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Hannah Cockroft claims title and new world record on golden day for Britain at World Para Athletics Championships 

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Hannah Cockroft claims title and new world record on a golden day for Great Britain at World Para Athletics Championships 
Hannah Cockroft celebrates with the Union flag in Dubai on Sunday 

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Hannah Cockroft exacted revenge over team-mate Kare Adenegan in stunning world record-breaking fashion to win her 11th world title and kick off a glorious Super Sunday for the British team in Dubai.

Cockroft was one of th old medallists alongside Maria Lyle and Aled Davies, as Britain added seven medals to their World Para Athletics Championships tally.

For so long unbeatable over any distance in the T34 class, Cockroft’s iron grip had slipped at points over the past few years, with a 14-year-old Adenegan ending her team-mate’s seven-year winning run back in 2015.

The teenager then pipped her more illustrious rival to the European 100m title last summer and, most significantly, bettered Cockroft’s world re

. Had a changing of the guard truly occurred or was the reversal only temporary?

The answer could not have been more unequivocal. Known for her fast start, Adenegan found herself behind from the outset in Dubai and never came close to turning the tables as Cockroft streaked clear to reclaim the world record in 16.77 seconds. Adenegan was some way back winning silver in 17.49sec.

Aled Davies on his way to gold in the men’s shot put F63 in Dubai 


“Last year was a godsend in the weirdest way,” Cockroft told Telegraph Sport. “It was a godsend that I never wanted.

“Kare beating me and breaking the world record really woke me up. To see her elation when she did that made me realise what I was missing. Defeat spurred me on.

“I didn’t like the doubt of if I would win or not. I didn’t like not knowing whether I could get on top of the podium.

“It was the most horrible great feeling you can have. Every session that I didn’t want to do I would think: ‘Kare will be out there training, so I need to as well.’”

Having started a history and philosophy degree at the University of Warwick this autumn, Adenegan has spent much of her free time in Dubai preparing to write an essay on Plato’s views of feminism. She was gracious in defeat, accepting “the best athlete on the day won”.

She said: “I’m quite happy with the race – I gave it everything I had. Our [T34] class is exciting because things are changing and we are getting quicker. That excites me because I want to get my world record back. That will be my motivation.”

Maria Lyle celebrates winning the Women’s 100m T35 Final race

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Lyle’s triumph was all the sweeter given the depths she reached only 18 months ago after finally opening up about her mental health problems. Despite winning multiple Paralympic, world, European and Commonwealth medals during her early teenage years, Lyle broke down to her mother last summer and confessed she could no longer cope with the anxiety she constantly felt.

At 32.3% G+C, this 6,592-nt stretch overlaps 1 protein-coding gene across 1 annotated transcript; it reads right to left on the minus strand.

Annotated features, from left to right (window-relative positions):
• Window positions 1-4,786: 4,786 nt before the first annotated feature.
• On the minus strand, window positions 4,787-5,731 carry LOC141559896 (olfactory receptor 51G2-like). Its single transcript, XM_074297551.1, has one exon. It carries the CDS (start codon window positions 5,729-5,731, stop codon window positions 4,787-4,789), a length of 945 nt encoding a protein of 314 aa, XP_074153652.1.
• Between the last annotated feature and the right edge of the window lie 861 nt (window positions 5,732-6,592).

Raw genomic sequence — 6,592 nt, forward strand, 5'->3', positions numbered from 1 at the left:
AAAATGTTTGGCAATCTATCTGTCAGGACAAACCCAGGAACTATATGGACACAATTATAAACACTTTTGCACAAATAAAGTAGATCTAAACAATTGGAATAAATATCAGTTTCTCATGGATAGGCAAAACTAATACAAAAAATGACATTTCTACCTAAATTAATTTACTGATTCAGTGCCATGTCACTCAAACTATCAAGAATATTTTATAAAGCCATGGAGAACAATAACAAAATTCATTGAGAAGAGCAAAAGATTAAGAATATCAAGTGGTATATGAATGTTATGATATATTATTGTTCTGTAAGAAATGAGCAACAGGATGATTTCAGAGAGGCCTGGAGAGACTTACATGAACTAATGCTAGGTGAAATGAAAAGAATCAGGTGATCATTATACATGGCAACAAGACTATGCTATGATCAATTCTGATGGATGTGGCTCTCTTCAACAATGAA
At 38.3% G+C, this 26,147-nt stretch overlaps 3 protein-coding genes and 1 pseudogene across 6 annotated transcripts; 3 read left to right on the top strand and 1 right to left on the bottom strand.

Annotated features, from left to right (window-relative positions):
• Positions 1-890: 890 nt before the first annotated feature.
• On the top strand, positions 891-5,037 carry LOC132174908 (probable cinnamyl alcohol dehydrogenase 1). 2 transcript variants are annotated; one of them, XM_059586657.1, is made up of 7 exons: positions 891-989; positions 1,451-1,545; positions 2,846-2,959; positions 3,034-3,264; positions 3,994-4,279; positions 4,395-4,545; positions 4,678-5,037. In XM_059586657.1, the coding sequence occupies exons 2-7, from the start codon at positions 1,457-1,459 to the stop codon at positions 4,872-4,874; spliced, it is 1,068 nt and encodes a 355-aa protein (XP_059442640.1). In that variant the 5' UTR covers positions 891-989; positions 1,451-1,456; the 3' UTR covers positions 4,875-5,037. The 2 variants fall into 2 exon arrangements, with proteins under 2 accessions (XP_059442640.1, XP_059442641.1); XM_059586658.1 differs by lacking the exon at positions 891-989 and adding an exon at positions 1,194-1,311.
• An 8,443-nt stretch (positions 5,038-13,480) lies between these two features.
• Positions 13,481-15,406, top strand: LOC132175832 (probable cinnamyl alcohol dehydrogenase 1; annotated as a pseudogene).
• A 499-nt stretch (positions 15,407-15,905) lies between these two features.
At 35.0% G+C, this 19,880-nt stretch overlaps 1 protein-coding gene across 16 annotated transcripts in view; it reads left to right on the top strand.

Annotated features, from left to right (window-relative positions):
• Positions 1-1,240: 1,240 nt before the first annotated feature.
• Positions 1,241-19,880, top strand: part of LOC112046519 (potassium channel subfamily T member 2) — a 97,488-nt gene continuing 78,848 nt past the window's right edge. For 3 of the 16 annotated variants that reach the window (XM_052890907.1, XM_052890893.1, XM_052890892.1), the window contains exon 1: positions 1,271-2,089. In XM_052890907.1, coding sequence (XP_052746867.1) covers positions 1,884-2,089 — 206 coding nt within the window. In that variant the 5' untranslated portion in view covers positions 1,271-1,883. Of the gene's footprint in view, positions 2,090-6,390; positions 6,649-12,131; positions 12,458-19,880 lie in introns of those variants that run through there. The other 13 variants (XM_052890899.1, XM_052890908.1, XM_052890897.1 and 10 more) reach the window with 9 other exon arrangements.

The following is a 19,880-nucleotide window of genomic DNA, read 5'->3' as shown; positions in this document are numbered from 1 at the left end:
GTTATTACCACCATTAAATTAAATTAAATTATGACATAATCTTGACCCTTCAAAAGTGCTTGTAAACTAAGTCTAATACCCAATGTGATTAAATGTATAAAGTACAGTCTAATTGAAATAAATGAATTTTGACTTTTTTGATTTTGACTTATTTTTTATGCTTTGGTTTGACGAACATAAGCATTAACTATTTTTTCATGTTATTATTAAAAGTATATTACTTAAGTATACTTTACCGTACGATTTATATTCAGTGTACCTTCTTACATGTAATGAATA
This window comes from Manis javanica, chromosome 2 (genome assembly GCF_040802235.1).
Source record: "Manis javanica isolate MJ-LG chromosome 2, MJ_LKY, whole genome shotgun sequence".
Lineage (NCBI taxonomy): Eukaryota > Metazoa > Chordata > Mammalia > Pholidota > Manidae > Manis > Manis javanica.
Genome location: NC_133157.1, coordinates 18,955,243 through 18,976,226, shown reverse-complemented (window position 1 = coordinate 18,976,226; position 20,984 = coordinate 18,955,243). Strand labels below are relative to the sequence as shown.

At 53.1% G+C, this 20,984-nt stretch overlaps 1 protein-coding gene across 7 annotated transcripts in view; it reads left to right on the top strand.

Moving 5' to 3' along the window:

“I used to hope people wouldn’t look at me at school,” said Lyle, who has cerebral palsy. “I wouldn’t feel comfortable talking to people because I thought they would think I sound weird or I walk strange.

“I hid behind my running and that’s when things started to snowball. It got to the point where I was nervous and anxious to go to the track and even the thought of racing would give me anxiety. I just didn’t feel good enough as a person.”

Through the aid of professional help, Lyle has fallen back in love with athletics and she took advantage of some high-profile absentees to claim her first global title in the T35 100m on Sunday evening.

“It’s the first time I’ve been excited to come and race,” she said. “That comes from having a balance and other things outside running. This is as much as I’ve enjoyed my running.”

Cockroft and Kare Adenegan have developed a great rivalry over the past few years 


It was also a new beginning for Davies, who asserted his dominance to claim a fourth successive F63 shot put world title in front of his seven-week-old daughter Phoebe watching in the stands.

“It was my hardest one yet,” he said. “I’ve had so many setbacks since 2017 and then my daughter came along seven weeks ago, so it’s all been a new challenge.

“I’ve won every title and I’m world record holder so people ask what is motivating me to keep going. It’s her.

“She is my motivation. If I can show her how to rule the world hopefully she can grow up and do the same.”

Andrew Small upgraded the bronze medal he won in London two years ago to silver this time around in the T33 100m, with team-mate Harri Jenkins taking bronze.

Kyron Duke was unable to match the form that saw him break the F41 shot put world record in June as he won bronze.


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